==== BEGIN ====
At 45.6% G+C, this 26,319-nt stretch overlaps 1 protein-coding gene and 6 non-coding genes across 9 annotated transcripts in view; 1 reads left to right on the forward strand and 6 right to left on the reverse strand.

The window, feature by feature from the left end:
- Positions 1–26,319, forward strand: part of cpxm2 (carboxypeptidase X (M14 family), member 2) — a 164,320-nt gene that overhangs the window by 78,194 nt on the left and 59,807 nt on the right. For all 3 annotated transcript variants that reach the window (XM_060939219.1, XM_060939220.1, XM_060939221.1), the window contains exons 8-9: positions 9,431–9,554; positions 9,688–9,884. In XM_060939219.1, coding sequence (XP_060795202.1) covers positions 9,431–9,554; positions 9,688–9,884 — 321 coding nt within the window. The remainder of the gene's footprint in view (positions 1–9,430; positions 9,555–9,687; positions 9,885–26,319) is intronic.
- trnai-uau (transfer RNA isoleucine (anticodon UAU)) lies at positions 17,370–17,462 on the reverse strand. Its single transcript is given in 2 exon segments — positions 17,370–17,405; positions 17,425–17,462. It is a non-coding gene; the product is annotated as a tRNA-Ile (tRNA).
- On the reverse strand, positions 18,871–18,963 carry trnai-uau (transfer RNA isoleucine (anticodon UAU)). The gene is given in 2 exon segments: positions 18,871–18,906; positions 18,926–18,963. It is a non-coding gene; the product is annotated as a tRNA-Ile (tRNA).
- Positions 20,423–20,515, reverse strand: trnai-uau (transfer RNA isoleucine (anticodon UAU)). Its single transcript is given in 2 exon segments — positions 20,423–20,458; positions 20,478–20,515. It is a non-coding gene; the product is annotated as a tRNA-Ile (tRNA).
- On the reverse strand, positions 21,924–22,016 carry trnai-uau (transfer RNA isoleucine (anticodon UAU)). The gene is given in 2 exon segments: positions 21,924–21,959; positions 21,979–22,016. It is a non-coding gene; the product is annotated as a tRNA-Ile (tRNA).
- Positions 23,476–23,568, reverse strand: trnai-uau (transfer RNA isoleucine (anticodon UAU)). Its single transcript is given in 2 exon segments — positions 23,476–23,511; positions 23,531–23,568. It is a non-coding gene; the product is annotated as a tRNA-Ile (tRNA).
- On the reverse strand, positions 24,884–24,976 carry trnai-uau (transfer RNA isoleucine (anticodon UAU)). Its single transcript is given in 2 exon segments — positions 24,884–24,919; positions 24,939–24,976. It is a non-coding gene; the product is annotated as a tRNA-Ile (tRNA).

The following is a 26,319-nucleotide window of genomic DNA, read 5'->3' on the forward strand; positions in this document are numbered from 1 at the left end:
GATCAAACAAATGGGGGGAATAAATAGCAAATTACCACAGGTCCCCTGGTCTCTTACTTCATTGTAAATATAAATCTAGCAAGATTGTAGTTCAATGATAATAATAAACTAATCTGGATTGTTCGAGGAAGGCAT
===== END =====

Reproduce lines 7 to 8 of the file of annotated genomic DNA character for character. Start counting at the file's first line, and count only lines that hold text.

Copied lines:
- On the reverse strand, positions 21,924–22,016 carry trnai-uau (transfer RNA isoleucine (anticodon UAU)). The gene is given in 2 exon segments: positions 21,924–21,959; positions 21,979–22,016. It is a non-coding gene; the product is annotated as a tRNA-Ile (tRNA).
- Positions 23,476–23,568, reverse strand: trnai-uau (transfer RNA isoleucine (anticodon UAU)). Its single transcript is given in 2 exon segments — positions 23,476–23,511; positions 23,531–23,568. It is a non-coding gene; the product is annotated as a tRNA-Ile (tRNA).